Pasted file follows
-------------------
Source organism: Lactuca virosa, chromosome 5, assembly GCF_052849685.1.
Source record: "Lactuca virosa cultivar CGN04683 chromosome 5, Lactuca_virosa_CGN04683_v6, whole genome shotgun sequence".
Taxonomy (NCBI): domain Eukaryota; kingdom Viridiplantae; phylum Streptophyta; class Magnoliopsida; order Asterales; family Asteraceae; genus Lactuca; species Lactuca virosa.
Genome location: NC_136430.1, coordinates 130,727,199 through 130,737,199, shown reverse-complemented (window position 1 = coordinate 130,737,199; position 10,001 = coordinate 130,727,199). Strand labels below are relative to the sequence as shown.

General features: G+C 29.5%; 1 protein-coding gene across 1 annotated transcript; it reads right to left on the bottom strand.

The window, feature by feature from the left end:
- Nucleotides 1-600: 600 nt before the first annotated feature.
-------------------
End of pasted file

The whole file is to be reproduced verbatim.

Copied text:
Source organism: Lactuca virosa, chromosome 5, assembly GCF_052849685.1.
Source record: "Lactuca virosa cultivar CGN04683 chromosome 5, Lactuca_virosa_CGN04683_v6, whole genome shotgun sequence".
Taxonomy (NCBI): domain Eukaryota; kingdom Viridiplantae; phylum Streptophyta; class Magnoliopsida; order Asterales; family Asteraceae; genus Lactuca; species Lactuca virosa.
Genome location: NC_136430.1, coordinates 130,727,199 through 130,737,199, shown reverse-complemented (window position 1 = coordinate 130,737,199; position 10,001 = coordinate 130,727,199). Strand labels below are relative to the sequence as shown.

General features: G+C 29.5%; 1 protein-coding gene across 1 annotated transcript; it reads right to left on the bottom strand.

The window, feature by feature from the left end:
- Nucleotides 1-600: 600 nt before the first annotated feature.